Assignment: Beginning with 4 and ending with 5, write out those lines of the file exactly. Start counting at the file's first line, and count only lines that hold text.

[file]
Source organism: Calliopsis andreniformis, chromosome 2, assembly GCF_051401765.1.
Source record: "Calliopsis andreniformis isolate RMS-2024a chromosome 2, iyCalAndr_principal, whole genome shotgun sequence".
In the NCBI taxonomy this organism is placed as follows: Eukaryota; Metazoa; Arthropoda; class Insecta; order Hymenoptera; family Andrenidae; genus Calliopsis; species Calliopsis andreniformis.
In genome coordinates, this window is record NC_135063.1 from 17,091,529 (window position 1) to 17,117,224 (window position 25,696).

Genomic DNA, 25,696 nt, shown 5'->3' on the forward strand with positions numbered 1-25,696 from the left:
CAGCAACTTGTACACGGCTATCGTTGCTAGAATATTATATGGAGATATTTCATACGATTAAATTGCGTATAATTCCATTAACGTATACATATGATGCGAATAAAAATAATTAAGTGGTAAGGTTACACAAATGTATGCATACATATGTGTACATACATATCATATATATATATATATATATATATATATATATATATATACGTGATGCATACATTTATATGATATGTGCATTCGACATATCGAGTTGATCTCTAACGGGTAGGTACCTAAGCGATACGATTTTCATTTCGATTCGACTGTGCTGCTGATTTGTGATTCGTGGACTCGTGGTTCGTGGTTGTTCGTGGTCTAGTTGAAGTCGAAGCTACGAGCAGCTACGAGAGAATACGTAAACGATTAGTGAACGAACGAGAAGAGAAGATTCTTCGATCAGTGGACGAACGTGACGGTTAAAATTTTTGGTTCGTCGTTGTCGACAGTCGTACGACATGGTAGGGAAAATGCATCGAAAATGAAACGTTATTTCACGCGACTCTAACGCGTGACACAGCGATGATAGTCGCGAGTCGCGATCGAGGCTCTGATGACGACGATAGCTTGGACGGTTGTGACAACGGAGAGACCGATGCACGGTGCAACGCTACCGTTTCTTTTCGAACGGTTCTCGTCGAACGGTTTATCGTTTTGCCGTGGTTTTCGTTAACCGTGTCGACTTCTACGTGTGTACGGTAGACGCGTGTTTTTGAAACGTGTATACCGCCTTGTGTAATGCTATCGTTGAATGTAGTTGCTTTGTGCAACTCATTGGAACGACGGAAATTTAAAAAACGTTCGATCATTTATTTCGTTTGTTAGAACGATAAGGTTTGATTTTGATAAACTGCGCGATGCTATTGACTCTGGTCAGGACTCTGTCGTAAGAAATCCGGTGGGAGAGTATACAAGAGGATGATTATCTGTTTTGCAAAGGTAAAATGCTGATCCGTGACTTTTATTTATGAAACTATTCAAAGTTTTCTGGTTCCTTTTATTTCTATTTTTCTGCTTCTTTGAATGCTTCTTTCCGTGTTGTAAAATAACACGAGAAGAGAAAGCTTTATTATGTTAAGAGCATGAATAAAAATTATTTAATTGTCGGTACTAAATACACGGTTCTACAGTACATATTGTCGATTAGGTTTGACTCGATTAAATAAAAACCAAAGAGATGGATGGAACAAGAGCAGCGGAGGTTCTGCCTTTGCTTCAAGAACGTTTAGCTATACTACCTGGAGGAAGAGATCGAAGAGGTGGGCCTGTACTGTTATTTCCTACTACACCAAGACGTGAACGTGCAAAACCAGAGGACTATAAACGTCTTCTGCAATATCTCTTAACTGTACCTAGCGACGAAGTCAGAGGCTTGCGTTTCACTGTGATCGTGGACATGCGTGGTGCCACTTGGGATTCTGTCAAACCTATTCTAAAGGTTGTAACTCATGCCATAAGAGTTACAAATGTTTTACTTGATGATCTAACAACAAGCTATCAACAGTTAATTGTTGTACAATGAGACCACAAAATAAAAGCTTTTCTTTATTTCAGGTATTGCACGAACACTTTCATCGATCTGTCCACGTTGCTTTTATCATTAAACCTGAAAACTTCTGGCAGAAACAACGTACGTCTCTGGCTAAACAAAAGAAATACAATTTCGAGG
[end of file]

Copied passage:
In genome coordinates, this window is record NC_135063.1 from 17,091,529 (window position 1) to 17,117,224 (window position 25,696).

Genomic DNA, 25,696 nt, shown 5'->3' on the forward strand with positions numbered 1-25,696 from the left: